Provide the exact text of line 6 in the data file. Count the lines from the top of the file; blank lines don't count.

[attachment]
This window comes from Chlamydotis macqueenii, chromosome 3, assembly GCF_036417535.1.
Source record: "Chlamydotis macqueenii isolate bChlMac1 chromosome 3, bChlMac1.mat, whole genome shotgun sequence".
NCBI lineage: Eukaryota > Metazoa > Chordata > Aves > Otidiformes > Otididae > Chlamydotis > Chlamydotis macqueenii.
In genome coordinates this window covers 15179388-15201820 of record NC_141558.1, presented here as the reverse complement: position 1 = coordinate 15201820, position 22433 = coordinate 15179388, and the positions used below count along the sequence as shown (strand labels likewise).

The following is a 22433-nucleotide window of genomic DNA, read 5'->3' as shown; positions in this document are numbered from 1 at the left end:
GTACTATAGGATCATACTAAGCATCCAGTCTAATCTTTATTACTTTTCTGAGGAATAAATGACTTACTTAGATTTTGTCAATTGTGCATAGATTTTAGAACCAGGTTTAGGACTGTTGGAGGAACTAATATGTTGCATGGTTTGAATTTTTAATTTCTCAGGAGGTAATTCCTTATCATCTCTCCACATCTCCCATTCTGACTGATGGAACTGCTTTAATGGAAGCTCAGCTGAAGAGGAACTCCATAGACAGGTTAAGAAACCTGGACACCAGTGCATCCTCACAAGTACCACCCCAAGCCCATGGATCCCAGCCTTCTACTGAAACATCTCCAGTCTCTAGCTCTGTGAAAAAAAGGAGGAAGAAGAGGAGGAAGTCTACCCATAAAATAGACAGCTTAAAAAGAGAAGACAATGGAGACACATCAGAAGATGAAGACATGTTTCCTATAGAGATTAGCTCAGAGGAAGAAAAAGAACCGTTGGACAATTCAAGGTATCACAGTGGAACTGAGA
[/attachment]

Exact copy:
GTACTATAGGATCATACTAAGCATCCAGTCTAATCTTTATTACTTTTCTGAGGAATAAATGACTTACTTAGATTTTGTCAATTGTGCATAGATTTTAGAACCAGGTTTAGGACTGTTGGAGGAACTAATATGTTGCATGGTTTGAATTTTTAATTTCTCAGGAGGTAATTCCTTATCATCTCTCCACATCTCCCATTCTGACTGATGGAACTGCTTTAATGGAAGCTCAGCTGAAGAGGAACTCCATAGACAGGTTAAGAAACCTGGACACCAGTGCATCCTCACAAGTACCACCCCAAGCCCATGGATCCCAGCCTTCTACTGAAACATCTCCAGTCTCTAGCTCTGTGAAAAAAAGGAGGAAGAAGAGGAGGAAGTCTACCCATAAAATAGACAGCTTAAAAAGAGAAGACAATGGAGACACATCAGAAGATGAAGACATGTTTCCTATAGAGATTAGCTCAGAGGAAGAAAAAGAACCGTTGGACAATTCAAGGTATCACAGTGGAACTGAGA